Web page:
Finally, after 47 days of predominantly dour cricket – and one overwhelming horror – this World Cup has come to a suitably anti-climactic end. To call it tedious, and bereft of any semblance of Caribbean flavour would be an understatement. It was a lifeless tournament that left its hosts feeling totally detached; only in the last few games were exorbitant ticket prices reduced to levels of normality.
In the words of Michael Vaughan and the whole of Team England, we must try and “take the positives”. I praised the format prior to the tournament, thinking of the initial group stages as ‘pre-qualifiers’ and the Super Eight competition as the main bulk of the tournament (the ‘Super Nine’ format of 1992 is widely regarded as the best format yet).
However, the progress of Ireland and Bangladesh rather threw away the idea of the elite eight nations each playing the other once. Bangladesh’s win against South Africa and Ireland’s triumph against the Tigers excepted, all their Super Eight games were predictable in the extreme. Meanwhile, the ICC cannot be blamed for the West Indies side failing to catch fire, or Australia being so good that none of their games were closely contested. Equally, with their desire to involve the whole of the Caribbean (games were played over eight islands) one could sympathise with the ICC for wanting to extend the length.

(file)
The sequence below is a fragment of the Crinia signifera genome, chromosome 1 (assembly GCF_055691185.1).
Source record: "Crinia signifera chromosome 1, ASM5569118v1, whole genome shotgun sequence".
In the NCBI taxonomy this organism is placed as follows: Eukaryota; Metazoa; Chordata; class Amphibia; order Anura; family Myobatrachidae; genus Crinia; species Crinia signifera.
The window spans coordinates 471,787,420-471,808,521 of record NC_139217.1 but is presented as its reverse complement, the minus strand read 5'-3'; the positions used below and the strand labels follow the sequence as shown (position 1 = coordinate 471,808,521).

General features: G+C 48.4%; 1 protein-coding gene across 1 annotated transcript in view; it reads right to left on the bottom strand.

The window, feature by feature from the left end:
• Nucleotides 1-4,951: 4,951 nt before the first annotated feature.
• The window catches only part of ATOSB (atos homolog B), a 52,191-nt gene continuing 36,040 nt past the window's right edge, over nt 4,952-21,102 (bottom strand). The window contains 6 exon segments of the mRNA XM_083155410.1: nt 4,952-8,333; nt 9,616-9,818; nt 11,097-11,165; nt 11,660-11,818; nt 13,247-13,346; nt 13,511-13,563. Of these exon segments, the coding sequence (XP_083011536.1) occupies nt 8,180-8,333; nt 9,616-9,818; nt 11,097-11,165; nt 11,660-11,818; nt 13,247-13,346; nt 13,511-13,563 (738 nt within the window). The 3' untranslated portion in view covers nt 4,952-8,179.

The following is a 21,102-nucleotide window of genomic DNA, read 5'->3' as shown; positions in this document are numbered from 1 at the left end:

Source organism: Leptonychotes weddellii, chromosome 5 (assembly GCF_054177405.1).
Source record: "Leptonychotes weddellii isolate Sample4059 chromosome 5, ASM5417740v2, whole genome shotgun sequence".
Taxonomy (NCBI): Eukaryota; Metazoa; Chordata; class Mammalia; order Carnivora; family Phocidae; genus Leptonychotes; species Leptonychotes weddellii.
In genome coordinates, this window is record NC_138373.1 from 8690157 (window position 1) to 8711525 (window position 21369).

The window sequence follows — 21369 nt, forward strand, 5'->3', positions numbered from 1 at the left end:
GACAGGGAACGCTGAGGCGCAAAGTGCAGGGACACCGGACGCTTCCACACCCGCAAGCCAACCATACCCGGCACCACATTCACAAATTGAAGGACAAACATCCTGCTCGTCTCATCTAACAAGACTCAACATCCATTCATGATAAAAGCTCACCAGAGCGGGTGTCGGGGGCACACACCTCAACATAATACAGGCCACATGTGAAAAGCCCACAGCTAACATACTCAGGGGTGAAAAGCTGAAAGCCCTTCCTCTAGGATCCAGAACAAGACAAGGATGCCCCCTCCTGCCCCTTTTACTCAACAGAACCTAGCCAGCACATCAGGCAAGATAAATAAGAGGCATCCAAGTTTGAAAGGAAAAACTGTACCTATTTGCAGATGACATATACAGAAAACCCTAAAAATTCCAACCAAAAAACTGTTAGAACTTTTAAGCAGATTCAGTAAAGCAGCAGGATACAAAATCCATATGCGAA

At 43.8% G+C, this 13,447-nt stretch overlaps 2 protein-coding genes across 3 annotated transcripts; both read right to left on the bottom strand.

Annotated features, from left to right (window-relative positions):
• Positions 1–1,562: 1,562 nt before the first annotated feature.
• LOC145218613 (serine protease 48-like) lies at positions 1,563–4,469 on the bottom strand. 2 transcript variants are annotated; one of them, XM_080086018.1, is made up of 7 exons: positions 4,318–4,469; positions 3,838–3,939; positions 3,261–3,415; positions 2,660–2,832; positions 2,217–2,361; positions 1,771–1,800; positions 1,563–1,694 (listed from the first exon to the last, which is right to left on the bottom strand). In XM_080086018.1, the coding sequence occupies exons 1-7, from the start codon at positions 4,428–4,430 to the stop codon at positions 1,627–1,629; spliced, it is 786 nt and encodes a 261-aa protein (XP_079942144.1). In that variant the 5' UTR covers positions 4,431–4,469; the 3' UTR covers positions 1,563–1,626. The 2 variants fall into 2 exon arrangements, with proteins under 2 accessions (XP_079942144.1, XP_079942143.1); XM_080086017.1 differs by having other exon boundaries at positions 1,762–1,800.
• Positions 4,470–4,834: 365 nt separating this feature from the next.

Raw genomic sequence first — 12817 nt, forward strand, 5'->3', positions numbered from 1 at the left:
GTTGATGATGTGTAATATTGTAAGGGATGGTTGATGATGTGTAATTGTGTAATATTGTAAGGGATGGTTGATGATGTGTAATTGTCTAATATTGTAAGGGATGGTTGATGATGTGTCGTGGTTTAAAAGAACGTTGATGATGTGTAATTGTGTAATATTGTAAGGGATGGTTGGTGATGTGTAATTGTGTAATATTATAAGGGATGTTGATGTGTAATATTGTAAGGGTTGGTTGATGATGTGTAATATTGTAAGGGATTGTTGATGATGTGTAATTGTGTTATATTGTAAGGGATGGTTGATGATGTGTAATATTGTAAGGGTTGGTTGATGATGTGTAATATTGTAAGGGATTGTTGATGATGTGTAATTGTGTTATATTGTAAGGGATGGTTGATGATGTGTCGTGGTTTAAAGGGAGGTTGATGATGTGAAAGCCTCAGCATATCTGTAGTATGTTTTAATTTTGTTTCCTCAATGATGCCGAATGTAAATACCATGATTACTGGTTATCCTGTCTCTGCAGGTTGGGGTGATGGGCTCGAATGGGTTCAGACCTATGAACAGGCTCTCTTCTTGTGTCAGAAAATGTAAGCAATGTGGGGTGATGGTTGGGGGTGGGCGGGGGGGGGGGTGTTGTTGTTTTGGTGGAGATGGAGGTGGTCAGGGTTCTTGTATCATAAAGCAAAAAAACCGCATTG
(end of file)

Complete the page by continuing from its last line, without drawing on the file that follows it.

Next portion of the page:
But they get it horribly wrong - and, by the end, only the ICC's bank account would have been happy.
Although the ICC may have believed heavyweight clashes in the Super Eights merited being played on different days, and, if Australia had been less good and India and Pakistan had been there, the Super Eights may have been enthralling, a tournament of nearly seven weeks was always going to be too long. But ultimately the Cup was characterised by the ultimate turn-off: endless isolated mis-matches.
See 'How to Host a World Cup'